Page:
The brokerage model of real-estate is rapidly changing. With the popularity of home offices, many people are ditching the standard brokerage model and opting for cloud brokerages. Here is how I suggest you go about deciding whether to work for a large or small broker:

 

Large “Big Box” Brokerage (Coldwell Banker, C21, KW): More people and schools built into. You get to hang out with coworkers. Support staff. There is always an advantage of being around people physically.

 

Cloud brokerage: Work from home. Typically cheaper. You have access to way more technology. The only bad thing is cloud brokers have very small presences and don’t have the reputation.

 

Boutique brokerage: Very small and tight knit. They can have good reputations and huge market shares, It would be like working for a very small business. Not as many people or resources but boutique brokers specialize and you can get access training that many brokers may never provide.

 

Newer real-estate agents need:

  • Someone to help them learn to get business & prospect
  • A person to help them learn to go on listing appointments, fill out paperwork, etc.
  • You need a large firm to give you the reputation so that clients will trust you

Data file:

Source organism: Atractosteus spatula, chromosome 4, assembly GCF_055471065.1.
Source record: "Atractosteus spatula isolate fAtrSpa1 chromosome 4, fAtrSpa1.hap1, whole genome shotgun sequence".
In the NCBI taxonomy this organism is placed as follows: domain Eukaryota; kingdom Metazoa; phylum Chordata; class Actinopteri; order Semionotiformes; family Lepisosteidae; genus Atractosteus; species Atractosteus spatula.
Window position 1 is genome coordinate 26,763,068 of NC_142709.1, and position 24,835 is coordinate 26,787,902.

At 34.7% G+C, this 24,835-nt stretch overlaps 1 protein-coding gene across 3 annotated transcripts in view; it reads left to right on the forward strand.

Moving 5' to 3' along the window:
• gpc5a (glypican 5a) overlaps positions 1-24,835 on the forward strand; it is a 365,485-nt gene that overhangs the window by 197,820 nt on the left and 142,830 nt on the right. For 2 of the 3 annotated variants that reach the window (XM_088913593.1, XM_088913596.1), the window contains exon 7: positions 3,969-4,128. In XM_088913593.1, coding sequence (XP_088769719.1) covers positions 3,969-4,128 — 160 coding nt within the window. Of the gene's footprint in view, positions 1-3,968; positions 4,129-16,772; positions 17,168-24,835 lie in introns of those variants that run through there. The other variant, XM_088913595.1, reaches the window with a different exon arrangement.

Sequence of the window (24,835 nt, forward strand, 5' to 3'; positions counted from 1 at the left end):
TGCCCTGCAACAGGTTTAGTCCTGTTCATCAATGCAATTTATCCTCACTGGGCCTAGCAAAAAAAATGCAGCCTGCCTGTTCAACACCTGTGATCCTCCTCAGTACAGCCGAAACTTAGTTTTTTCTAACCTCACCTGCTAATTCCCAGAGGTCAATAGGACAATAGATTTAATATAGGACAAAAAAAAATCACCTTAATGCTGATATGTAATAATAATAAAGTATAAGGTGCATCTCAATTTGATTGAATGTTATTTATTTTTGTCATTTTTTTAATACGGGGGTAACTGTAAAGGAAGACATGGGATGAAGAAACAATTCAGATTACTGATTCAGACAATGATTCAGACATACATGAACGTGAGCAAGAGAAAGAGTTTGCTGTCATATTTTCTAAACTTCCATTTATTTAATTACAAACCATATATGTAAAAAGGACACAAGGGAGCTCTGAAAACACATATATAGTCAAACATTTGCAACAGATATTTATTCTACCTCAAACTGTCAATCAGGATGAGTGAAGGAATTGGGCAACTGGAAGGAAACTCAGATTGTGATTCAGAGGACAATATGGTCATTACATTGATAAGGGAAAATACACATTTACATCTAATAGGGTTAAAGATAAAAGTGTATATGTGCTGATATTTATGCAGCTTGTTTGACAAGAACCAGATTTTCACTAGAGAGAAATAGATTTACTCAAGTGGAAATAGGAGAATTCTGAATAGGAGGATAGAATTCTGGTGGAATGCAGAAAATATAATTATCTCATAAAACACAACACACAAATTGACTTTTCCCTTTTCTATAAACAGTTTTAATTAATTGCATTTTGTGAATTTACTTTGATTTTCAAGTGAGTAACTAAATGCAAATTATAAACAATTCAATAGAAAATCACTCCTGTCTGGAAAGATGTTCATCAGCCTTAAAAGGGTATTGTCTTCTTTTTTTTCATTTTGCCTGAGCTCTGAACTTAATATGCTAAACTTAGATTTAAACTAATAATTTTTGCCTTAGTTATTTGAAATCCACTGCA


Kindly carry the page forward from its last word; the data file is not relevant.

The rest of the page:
1. When you’re interviewing brokers you need to go into the mindset of “Me” instead how to please the “brokerage”

Many times, when newer agents go into a firm they look at it as interviewing for a job. You should go into it like “What are you going to provide me?”.

  • You’re going to be paying the brokerage
  • As a real-estate agent you are an independent contractor
  • The broker isn’t going to pay you any money
  • To a certain extent, you’re the boss. The broker should be interviewing for you.

 

2. Don’t fall for the stats and propaganda & be wary of sketchy firms

  • All real-estate brokerages spin statistics to make themselves look the biggest
  • Every real-estate broker is going to be the BEST, top-notch broker
  • Brokers are trying to make themselves look the best, but get down to brass tacts

Be wary of real-estate brokers that promise you the moon. If you are being aggressively recruited, ask if that person is a commissioned employee.

 

3. Ask for the most important data

  • What’s the split?
  • What type of training do you offer?
  • What percentage of agents are still at your firm from 2 years ago?
  • Interview other employees
  • How are you different from other firms?

Do you own due diligence as well. Look around. Does the firm you’re interviewing have a large presence? Make sure to research a firms core values, statistics, and what exactly the firm can offer YOU.

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